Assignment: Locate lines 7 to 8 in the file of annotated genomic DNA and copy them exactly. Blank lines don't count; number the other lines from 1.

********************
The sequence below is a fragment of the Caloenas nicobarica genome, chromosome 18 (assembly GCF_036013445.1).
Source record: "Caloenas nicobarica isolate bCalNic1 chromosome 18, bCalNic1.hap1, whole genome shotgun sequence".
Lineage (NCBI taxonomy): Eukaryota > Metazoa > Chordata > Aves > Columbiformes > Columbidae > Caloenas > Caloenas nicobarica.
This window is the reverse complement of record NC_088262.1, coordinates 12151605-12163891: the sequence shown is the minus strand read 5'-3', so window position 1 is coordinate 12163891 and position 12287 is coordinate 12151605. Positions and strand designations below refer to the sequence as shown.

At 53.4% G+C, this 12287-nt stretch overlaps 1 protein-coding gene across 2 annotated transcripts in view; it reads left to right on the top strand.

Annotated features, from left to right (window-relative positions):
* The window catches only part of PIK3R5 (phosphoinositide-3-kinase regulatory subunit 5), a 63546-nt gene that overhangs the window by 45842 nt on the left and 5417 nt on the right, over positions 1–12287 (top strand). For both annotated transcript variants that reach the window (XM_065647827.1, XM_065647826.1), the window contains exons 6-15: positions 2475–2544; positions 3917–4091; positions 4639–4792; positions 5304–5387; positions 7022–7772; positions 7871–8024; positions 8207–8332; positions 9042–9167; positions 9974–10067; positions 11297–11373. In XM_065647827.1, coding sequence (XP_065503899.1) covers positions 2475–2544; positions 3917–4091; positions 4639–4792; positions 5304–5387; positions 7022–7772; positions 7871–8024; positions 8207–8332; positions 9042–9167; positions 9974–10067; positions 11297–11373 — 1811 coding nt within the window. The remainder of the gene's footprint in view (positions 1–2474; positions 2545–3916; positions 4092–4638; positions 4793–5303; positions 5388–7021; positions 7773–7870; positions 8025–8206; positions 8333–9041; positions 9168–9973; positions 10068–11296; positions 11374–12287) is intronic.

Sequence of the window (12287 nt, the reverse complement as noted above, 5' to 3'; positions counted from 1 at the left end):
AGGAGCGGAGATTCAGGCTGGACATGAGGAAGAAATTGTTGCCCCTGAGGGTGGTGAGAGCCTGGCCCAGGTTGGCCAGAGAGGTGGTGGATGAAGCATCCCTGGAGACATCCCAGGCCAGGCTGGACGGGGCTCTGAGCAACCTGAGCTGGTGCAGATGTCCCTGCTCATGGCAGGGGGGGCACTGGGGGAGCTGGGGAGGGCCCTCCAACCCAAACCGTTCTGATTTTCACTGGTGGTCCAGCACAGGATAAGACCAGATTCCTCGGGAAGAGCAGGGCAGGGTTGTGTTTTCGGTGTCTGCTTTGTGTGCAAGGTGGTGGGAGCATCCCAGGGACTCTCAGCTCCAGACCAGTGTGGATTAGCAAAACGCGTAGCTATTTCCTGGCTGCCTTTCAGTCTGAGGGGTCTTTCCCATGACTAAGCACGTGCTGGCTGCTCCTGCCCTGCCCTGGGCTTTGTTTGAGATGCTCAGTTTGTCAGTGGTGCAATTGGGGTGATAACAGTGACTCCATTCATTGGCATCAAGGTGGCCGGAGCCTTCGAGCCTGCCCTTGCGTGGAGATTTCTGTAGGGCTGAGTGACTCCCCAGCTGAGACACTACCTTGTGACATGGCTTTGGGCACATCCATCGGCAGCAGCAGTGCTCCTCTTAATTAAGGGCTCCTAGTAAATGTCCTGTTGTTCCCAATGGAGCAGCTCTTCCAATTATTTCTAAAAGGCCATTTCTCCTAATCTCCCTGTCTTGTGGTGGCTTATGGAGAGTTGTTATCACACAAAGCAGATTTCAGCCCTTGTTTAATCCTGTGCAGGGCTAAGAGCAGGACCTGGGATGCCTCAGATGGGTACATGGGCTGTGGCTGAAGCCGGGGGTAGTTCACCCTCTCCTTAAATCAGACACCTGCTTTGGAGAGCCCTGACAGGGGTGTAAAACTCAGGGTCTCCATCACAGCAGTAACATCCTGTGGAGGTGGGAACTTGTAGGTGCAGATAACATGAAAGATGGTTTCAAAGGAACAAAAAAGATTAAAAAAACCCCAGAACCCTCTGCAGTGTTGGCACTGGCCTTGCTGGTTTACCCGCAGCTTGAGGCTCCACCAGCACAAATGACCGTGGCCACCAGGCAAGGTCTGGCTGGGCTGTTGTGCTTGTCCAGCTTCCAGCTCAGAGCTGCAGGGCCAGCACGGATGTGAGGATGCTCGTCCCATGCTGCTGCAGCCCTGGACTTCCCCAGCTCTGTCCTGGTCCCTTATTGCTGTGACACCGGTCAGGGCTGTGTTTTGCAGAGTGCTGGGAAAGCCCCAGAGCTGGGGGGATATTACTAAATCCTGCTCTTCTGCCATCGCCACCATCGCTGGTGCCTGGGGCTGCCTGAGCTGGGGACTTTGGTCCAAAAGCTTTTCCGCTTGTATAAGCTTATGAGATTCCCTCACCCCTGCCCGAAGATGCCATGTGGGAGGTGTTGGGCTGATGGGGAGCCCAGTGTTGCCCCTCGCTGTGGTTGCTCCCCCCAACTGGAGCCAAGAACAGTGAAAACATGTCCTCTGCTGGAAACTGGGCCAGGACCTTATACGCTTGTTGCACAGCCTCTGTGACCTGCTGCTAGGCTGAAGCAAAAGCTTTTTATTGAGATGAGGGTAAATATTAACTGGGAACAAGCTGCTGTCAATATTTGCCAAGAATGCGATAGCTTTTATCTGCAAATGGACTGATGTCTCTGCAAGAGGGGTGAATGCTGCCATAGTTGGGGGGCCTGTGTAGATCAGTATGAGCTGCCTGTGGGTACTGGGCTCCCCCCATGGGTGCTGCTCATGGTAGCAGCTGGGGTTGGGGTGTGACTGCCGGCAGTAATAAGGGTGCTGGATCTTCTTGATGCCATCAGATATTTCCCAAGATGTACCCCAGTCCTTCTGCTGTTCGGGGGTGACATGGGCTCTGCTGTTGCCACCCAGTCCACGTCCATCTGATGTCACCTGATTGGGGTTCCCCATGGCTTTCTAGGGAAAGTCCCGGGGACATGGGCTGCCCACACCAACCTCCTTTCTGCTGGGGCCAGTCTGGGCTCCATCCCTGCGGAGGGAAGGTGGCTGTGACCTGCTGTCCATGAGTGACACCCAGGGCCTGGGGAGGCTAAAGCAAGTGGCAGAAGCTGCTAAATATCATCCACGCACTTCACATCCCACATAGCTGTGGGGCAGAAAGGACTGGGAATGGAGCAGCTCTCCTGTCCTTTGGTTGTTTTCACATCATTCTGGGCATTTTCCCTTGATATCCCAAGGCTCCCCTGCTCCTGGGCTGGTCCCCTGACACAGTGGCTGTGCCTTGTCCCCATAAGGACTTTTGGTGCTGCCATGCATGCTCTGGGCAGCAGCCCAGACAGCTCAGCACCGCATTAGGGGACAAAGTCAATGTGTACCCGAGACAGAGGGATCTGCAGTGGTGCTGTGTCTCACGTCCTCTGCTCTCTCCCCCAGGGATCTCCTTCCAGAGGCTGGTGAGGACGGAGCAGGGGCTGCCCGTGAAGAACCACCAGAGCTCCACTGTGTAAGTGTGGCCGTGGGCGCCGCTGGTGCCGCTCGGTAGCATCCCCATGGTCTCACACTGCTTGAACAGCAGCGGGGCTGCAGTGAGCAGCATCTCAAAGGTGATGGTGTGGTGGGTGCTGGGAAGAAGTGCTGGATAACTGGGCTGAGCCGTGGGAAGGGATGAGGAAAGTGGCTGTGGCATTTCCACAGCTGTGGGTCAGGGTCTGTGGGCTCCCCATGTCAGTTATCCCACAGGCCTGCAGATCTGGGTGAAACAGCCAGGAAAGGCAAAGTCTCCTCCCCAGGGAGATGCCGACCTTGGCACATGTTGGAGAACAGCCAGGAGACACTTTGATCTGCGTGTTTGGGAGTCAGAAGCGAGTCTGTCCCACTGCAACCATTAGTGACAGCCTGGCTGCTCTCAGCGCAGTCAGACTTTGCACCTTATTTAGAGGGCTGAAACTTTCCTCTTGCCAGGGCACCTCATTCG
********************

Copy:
* The window catches only part of PIK3R5 (phosphoinositide-3-kinase regulatory subunit 5), a 63546-nt gene that overhangs the window by 45842 nt on the left and 5417 nt on the right, over positions 1–12287 (top strand). For both annotated transcript variants that reach the window (XM_065647827.1, XM_065647826.1), the window contains exons 6-15: positions 2475–2544; positions 3917–4091; positions 4639–4792; positions 5304–5387; positions 7022–7772; positions 7871–8024; positions 8207–8332; positions 9042–9167; positions 9974–10067; positions 11297–11373. In XM_065647827.1, coding sequence (XP_065503899.1) covers positions 2475–2544; positions 3917–4091; positions 4639–4792; positions 5304–5387; positions 7022–7772; positions 7871–8024; positions 8207–8332; positions 9042–9167; positions 9974–10067; positions 11297–11373 — 1811 coding nt within the window. The remainder of the gene's footprint in view (positions 1–2474; positions 2545–3916; positions 4092–4638; positions 4793–5303; positions 5388–7021; positions 7773–7870; positions 8025–8206; positions 8333–9041; positions 9168–9973; positions 10068–11296; positions 11374–12287) is intronic.

Sequence of the window (12287 nt, the reverse complement as noted above, 5' to 3'; positions counted from 1 at the left end):